Styling LiveKit Components

Our approach to styling

All LiveKit components come with carefully designed and beautiful styles that you can use right out of the box. If you're happy with the default styles, that's perfect, but if not, we've got you covered too! We do everything we can to give you the freedom to simply override, extend and change the styles to your liking.

Use the default LiveKit theme

To add styling from our @livekit/components-styles package install and import it.

import '@livekit/components-styles';

Our carefully crafted default theme can be applied by adding the data attribute data-lk-theme="default" to the <LiveKitRoom/> or any HTML container. This will provide all LiveKit components with their default styles and give you access to the theme.

// 🅰️ Set the scope of the theme directly on the `LiveKitRoom` component
<LiveKitRoom data-lk-theme="default" >
{/* Use the color defined in LiveKit default theme. */}
<button style={{ background: 'var(--lk-danger)' }} >My Button</button>
// 🅱️ or on any regular HTML element.
<div data-lk-theme="default" >
<LiveKitRoom >

Style LiveKit Components like a HTML element

Almost all LiveKit components are built on a basic HTML element. For example, the TrackMutedIndicator component is just a div with some hooks that deal with status (e.g. whether a camera track is muted or not). This means that you can treat the TrackMutedIndicator component like a div and pass className or style properties to apply styling.

// Apply custom styling like you would with a regular div element.
<TrackMutedIndictor className="your-classes" style={{ padding: '1rem' }} />

Change global color pallet

All components share a small but carefully selected color palette. Each color from the palette is saved as a CSS custom property (CSS variable). You can find the palette here. Override them as you normally would with CSS custom properties to customize them to your liking.

/* Excerpt of the color palette */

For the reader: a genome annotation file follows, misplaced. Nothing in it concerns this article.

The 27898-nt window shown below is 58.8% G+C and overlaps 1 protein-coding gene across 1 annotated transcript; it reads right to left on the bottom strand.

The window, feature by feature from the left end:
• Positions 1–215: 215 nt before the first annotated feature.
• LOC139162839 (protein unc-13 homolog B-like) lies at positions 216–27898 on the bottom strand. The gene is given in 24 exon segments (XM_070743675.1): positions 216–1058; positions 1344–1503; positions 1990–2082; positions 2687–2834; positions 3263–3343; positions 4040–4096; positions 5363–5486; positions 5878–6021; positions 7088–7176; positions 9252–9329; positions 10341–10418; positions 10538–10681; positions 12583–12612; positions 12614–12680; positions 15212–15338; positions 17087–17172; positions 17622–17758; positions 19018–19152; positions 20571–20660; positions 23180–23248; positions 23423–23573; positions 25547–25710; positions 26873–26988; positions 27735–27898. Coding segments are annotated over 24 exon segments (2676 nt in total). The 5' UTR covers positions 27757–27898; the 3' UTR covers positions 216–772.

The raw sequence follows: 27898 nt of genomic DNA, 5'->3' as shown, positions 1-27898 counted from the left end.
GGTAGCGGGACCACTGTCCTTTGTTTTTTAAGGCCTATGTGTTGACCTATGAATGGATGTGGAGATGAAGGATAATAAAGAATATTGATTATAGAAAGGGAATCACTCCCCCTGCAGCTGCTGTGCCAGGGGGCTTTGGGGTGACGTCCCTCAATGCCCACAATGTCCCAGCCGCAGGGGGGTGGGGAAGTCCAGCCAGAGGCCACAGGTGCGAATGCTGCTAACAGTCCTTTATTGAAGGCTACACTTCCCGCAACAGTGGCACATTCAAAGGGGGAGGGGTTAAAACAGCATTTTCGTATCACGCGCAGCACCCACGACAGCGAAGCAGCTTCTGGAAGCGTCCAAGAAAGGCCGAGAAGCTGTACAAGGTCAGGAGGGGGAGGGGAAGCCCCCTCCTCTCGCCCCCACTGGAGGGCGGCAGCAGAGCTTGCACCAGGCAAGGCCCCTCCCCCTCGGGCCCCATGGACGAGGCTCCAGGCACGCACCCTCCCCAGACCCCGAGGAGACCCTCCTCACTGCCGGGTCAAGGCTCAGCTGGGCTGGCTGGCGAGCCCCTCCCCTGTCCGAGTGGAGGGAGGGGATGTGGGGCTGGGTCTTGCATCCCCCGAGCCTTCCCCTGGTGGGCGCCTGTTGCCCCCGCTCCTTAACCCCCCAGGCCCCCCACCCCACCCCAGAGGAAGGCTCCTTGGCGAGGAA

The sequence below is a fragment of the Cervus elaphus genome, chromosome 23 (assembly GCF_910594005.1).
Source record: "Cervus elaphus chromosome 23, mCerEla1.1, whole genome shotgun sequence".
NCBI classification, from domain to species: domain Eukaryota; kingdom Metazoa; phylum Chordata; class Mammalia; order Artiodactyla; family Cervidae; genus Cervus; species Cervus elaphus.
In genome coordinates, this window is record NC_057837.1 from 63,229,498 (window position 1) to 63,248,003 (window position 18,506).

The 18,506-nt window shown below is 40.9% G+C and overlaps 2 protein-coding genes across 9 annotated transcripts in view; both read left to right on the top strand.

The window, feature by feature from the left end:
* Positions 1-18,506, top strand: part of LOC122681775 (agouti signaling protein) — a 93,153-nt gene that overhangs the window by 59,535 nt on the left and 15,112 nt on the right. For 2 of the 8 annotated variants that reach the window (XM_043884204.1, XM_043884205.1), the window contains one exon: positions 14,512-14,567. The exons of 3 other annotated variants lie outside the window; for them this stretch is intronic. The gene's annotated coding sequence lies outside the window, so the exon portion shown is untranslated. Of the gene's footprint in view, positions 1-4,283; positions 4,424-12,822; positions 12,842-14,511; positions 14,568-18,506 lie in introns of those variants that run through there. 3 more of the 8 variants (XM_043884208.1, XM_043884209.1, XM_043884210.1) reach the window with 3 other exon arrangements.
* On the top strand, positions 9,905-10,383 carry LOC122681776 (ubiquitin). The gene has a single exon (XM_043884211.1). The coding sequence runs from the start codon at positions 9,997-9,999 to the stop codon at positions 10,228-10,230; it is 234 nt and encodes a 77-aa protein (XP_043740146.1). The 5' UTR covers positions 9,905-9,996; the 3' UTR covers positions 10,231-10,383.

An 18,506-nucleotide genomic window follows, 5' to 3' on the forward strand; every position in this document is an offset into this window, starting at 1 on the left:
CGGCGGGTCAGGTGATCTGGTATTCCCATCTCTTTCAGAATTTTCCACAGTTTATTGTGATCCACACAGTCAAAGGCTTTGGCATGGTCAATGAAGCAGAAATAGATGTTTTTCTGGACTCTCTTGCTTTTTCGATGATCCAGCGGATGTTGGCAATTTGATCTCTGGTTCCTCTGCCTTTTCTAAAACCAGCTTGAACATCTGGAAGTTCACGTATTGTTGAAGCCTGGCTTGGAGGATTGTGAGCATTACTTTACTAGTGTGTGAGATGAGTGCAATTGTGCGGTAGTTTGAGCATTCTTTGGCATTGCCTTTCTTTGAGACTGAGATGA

:root {
--lk-fg: #111;
--lk-fg-secondary: #333;
--lk-fg-tertiary: #555;
--lk-bg: #fff;
--lk-bg-secondary: #f5f5f5;
--lk-bg-tertiary: #fafafa;
--lk-accent-fg: #fff;
--lk-accent-bg: #1f8cf9;
--lk-danger-fg: #fff;
--lk-danger: #f91f31;
--lk-danger-text: #6d0311;
--lk-danger-bg: #fecdd4;
--lk-success-fg: #fff;
--lk-success: #1ff968;
--lk-success-text: #036d26;
--lk-success-bg: #cdfedd;
--lk-control-fg: var(--fg);
--lk-control-bg: var(--bg-secondary);
--lk-connection-excellent: #06db4d;
--lk-connection-good: #f9b11f;
--lk-connection-poor: #f91f31;

Use of HTML custom data attributes in LiveKit Components

Custom data attributes are an easy way to store additional information on standard HTML elements. We use data attributes on many elements to show what state the component is in, or to provide additional information that can be used for styling.


All data attributes in LiveKit Components start with data-lk-

For example, the ConnectionQualityIndicator shows the connection quality of a participant. The component renders an HTML div element and we add the custom data attribute data-lk-quality to it. The value of the custom data attribute is updated according to the current connection quality and can take the values "unknown", " poor", "good" and "excellent".

// Participant with a excellent connection.
<div data-lk-quality="excellent">
{/* ... */}
// Participant with a poor connection.
<div data-lk-quality="poor">
{/* ... */}

The data attributes are simple HTML attributes, so we can access them via CSS. For example, to update the ConnectionQualityIndicator background, we can use the attribute selector to change the styles according to the value of the data attribute:

[data-lk-quality='excellent'] {
background-color: green;
[data-lk-quality='poor'] {
background-color: red;

Currently it is not documented which data attribute is used for which component. At the moment it is best to open the inspector and check which data attribute is used.